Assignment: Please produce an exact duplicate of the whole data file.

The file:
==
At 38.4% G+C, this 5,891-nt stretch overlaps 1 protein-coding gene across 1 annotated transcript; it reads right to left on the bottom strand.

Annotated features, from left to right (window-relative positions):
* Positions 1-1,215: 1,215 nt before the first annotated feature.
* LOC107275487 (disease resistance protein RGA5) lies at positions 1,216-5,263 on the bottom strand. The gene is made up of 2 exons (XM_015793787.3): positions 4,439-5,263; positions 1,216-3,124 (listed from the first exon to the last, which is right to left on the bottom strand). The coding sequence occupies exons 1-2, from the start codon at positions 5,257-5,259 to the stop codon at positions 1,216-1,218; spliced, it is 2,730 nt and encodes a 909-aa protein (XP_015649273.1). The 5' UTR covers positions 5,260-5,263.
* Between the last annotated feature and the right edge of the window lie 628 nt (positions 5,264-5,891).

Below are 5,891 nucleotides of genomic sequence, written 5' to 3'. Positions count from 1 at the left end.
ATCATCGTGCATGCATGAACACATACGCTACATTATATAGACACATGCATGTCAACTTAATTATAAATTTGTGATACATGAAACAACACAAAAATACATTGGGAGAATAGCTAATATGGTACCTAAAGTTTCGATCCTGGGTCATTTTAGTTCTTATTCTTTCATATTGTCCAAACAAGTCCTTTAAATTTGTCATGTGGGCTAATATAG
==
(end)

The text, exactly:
At 38.4% G+C, this 5,891-nt stretch overlaps 1 protein-coding gene across 1 annotated transcript; it reads right to left on the bottom strand.

Annotated features, from left to right (window-relative positions):
* Positions 1-1,215: 1,215 nt before the first annotated feature.
* LOC107275487 (disease resistance protein RGA5) lies at positions 1,216-5,263 on the bottom strand. The gene is made up of 2 exons (XM_015793787.3): positions 4,439-5,263; positions 1,216-3,124 (listed from the first exon to the last, which is right to left on the bottom strand). The coding sequence occupies exons 1-2, from the start codon at positions 5,257-5,259 to the stop codon at positions 1,216-1,218; spliced, it is 2,730 nt and encodes a 909-aa protein (XP_015649273.1). The 5' UTR covers positions 5,260-5,263.
* Between the last annotated feature and the right edge of the window lie 628 nt (positions 5,264-5,891).

Below are 5,891 nucleotides of genomic sequence, written 5' to 3'. Positions count from 1 at the left end.
ATCATCGTGCATGCATGAACACATACGCTACATTATATAGACACATGCATGTCAACTTAATTATAAATTTGTGATACATGAAACAACACAAAAATACATTGGGAGAATAGCTAATATGGTACCTAAAGTTTCGATCCTGGGTCATTTTAGTTCTTATTCTTTCATATTGTCCAAACAAGTCCTTTAAATTTGTCATGTGGGCTAATATAG